Update: Officers "Super Vigilant" During Distracted Driving Awareness Month

During the first week of April, officers issued 1,757 citations for driving while talking on a cell phone

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    NEWSLETTERS

    TK
    AP
    During the first week of Distracted Driving Awareness Month, California Highway Patrol Officers issued 2,184 citations for distracted driving-related violations in Los Angeles County.

    Correction: Numbers originally reported to NBC4 from the California Highway Patrol for this story were incomplete. The initial 2012 data was limited to one day and not the entire week, CHP Officer Ming Hsu told NBC4 on Thursday. The story has updated to reflect the new information.


    Updated story:

    Drivers in Los Angeles received more than 2,000 citations related to distracted driving in one week, as law enforcement agencies crack down during Distracted Driver Awareness Month.

    In the first week of the April, California Highway Patrol officers issued 1,757 citations for driving while talking on a cell phone and 284 citations for texting while driving in LA County, said Officer Ming Hsu, public information officer for the CHP Southern Division.

    “Our officers are being super vigilant, and it’s going to be very difficult to get away with that this month,” Hsu said.

    Data initially provided by the CHP to NBC4 was incomplete. Updated statistic provided Thursday showed a comparable number of citations in 2012 and 2013 during the first weeks of April.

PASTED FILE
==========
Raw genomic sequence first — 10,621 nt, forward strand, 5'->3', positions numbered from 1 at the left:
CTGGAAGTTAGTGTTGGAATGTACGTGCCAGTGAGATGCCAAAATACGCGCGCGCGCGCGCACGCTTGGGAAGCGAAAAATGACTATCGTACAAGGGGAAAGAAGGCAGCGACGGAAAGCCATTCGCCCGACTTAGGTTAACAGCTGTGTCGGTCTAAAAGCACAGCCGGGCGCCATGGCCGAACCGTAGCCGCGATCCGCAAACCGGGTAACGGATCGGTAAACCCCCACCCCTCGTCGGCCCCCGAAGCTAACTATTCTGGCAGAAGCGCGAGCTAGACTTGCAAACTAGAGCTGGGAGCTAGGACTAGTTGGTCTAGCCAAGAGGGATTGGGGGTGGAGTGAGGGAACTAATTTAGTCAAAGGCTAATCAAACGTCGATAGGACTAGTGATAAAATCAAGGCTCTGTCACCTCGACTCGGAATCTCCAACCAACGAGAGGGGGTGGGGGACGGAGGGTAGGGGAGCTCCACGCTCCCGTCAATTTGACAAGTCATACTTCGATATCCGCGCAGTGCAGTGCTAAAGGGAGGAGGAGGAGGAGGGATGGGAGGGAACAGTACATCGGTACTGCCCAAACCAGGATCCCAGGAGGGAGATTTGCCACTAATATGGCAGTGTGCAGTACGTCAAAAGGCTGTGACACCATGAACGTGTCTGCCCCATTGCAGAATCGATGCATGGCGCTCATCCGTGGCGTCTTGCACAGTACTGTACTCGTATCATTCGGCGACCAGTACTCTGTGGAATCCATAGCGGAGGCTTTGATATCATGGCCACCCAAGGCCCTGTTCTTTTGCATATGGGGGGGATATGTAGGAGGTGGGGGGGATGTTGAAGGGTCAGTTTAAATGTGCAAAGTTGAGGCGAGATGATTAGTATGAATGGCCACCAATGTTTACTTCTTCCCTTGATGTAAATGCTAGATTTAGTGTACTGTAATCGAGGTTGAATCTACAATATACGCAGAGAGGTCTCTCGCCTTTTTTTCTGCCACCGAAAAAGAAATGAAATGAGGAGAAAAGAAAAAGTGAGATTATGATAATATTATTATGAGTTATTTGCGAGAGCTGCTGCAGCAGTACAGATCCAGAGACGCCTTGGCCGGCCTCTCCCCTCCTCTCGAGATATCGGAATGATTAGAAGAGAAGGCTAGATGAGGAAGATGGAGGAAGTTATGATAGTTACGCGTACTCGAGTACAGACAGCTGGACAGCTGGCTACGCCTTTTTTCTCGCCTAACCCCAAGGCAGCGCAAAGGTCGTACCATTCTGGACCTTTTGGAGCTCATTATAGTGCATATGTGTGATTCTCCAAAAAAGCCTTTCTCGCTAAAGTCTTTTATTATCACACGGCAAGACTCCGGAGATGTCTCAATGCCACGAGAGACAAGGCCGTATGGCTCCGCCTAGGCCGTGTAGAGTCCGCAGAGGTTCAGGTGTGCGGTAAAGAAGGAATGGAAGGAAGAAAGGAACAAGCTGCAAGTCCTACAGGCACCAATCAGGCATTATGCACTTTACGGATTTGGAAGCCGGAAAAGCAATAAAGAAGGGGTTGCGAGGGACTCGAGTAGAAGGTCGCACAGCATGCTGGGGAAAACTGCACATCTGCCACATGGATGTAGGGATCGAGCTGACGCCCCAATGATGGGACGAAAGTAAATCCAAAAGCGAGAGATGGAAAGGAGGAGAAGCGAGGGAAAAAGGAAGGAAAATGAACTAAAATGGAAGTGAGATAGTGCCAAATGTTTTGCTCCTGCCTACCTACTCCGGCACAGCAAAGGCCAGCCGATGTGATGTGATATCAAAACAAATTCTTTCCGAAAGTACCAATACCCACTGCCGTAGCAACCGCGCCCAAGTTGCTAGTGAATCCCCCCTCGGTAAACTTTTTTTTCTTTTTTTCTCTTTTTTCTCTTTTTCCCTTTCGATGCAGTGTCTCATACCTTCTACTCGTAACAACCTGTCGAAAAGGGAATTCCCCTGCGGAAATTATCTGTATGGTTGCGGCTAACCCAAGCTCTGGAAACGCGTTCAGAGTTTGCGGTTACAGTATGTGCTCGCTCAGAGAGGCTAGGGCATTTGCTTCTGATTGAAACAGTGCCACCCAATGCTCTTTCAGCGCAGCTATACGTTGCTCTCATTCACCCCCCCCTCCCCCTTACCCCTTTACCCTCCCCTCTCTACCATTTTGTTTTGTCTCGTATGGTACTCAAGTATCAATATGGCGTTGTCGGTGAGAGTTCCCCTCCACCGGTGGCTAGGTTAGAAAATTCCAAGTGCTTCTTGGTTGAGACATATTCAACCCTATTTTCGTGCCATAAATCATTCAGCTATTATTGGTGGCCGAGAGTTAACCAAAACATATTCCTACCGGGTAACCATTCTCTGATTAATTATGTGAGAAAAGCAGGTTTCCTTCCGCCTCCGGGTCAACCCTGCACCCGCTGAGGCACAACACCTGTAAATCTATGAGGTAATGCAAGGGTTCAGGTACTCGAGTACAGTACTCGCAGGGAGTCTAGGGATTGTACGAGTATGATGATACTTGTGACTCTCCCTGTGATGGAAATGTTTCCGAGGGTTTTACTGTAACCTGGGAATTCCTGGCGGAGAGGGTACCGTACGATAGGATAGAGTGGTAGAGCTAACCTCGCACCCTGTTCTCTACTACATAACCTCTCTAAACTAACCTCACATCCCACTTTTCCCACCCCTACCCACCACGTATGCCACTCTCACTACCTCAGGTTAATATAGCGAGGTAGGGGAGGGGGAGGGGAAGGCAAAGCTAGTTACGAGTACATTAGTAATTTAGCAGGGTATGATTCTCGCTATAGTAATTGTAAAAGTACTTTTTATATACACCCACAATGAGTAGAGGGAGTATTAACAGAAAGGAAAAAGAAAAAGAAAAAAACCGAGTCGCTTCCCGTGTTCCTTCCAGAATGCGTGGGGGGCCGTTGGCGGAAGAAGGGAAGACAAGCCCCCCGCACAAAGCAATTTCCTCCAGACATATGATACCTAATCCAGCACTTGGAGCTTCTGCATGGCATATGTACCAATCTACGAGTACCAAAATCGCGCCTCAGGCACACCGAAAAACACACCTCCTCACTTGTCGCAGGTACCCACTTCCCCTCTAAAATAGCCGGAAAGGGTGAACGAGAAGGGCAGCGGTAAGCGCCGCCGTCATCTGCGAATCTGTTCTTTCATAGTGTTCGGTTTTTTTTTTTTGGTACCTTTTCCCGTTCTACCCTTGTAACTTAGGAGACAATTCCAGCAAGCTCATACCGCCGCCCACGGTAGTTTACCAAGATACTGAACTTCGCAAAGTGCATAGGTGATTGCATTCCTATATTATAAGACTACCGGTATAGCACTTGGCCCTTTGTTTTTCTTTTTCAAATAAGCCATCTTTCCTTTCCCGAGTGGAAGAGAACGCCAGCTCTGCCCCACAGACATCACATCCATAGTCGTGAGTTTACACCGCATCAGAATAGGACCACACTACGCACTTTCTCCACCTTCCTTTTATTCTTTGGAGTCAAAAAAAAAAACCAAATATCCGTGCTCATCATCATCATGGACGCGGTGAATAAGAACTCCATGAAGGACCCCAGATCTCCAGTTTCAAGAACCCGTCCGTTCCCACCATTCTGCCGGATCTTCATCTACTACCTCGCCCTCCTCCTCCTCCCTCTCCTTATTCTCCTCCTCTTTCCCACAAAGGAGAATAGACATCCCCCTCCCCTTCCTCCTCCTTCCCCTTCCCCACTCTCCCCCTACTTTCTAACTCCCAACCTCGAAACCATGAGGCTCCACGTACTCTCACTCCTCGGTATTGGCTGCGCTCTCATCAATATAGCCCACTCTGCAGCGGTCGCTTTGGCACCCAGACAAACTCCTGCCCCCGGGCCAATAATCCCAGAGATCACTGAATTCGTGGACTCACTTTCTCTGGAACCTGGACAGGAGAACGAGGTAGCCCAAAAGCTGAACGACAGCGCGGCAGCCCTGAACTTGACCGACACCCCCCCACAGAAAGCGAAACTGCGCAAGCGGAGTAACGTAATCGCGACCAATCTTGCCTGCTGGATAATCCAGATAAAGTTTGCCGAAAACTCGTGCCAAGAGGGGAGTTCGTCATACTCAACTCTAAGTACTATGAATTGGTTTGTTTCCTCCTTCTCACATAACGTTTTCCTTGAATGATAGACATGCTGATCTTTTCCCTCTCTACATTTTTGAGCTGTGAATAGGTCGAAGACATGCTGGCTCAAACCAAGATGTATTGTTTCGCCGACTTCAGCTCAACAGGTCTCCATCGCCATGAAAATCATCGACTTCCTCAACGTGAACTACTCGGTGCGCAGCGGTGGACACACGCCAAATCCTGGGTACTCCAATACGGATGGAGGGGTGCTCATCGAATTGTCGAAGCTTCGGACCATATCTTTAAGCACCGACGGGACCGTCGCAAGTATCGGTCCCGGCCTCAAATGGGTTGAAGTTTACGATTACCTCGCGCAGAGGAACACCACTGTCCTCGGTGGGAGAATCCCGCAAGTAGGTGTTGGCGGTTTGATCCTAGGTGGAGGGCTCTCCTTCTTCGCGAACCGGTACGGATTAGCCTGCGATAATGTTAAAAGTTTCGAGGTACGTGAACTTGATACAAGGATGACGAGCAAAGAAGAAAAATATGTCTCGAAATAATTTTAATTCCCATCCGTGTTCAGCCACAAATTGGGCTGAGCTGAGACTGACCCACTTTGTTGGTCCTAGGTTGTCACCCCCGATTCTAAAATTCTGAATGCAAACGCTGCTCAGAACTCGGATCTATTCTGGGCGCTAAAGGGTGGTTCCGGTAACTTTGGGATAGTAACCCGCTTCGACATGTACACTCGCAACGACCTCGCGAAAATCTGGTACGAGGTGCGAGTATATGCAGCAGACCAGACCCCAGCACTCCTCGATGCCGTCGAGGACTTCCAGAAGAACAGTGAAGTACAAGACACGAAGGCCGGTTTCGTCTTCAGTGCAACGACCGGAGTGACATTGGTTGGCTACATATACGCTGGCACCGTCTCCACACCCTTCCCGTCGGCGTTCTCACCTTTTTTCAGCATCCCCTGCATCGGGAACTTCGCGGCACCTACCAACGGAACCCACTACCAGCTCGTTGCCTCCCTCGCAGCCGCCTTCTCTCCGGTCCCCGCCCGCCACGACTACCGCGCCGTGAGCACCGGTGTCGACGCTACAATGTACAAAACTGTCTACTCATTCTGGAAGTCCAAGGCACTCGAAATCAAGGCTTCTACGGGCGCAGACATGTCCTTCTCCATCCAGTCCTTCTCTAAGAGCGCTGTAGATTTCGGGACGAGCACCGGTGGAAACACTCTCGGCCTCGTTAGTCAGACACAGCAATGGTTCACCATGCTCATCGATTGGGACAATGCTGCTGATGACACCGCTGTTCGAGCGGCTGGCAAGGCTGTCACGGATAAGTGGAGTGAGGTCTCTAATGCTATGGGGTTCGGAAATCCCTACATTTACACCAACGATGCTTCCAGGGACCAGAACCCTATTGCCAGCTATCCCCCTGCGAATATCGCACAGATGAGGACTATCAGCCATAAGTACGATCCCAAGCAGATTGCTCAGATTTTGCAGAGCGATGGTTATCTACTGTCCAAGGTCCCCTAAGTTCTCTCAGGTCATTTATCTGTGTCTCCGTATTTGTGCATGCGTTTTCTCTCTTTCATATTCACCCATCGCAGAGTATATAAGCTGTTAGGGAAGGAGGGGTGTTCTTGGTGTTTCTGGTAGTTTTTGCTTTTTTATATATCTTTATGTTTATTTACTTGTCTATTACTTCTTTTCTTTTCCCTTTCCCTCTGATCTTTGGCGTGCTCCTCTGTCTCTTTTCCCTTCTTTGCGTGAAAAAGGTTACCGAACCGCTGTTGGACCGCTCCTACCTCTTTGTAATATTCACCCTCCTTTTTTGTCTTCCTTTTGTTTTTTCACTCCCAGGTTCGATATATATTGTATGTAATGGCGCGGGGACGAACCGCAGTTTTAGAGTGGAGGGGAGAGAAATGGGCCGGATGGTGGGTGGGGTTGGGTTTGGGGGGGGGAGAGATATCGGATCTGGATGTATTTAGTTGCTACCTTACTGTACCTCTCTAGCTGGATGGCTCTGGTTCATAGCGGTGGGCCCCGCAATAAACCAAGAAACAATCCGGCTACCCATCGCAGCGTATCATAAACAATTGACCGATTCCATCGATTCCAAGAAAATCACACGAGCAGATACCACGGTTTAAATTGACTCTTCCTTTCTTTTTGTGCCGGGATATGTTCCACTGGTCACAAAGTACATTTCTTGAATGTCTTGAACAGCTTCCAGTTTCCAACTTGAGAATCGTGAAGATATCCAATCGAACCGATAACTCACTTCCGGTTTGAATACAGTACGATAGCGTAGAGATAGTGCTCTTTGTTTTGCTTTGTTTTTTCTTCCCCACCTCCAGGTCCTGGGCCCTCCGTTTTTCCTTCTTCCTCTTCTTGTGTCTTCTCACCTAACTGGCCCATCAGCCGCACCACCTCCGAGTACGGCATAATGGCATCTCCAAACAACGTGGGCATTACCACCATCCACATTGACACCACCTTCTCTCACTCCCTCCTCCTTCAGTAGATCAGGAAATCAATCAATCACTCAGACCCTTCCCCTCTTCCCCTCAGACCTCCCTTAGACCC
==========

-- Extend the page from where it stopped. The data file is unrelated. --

Last year, officers issued 2,404 citations for driving while talking on a cell phone between April 1 and April 7, nearly 700 more citations than this year, according to the CHP.

    “With the population of LA, that’s not significant,” Hsu said on Thursday. “There haven’t been any new laws. It’s just an extra year of education.”

    Some areas of the county have officers who are specifically assigned to monitor distracted driving, but in general, Hsu said the high number of citations is due to ignoring the law.

    “Overtime, it seems like people get complacent,” Hsu said. “We continue to focus on it, and hopefully drivers get the message: it’s still not safe, no matter how much time has passed.”

    Officers can cite a driver for talking or texting on a cell phone, eating, drinking coffee, playing with the radio or using a GPS device.

    “If the officer determines that whatever you’re doing in the car has affected your driving, they’ll issue you a citation,” Hsu said.

    Most drivers who are pulled over for distracted driving violate code 22350, the basic speed law, which mandates motorists drive at a safe speed under safe conditions. When officers see a driver texting or applying makeup, the conditions are deemed unsafe and therefore the safe speed is zero, Hsu said.

    “I’ve seen people shave. I’ve seen people completely lean over and pick up something from the passenger floor board,” Hsu said. “These are things that should be done before you get on the road or after you get to your destination.”

    Officers issued 142 citations for distracted driving violations unrelated to talking or texting on a cell phone between April 1 and 7. In total, 2,184 citations were issued for distracted driving-related violations during that week.

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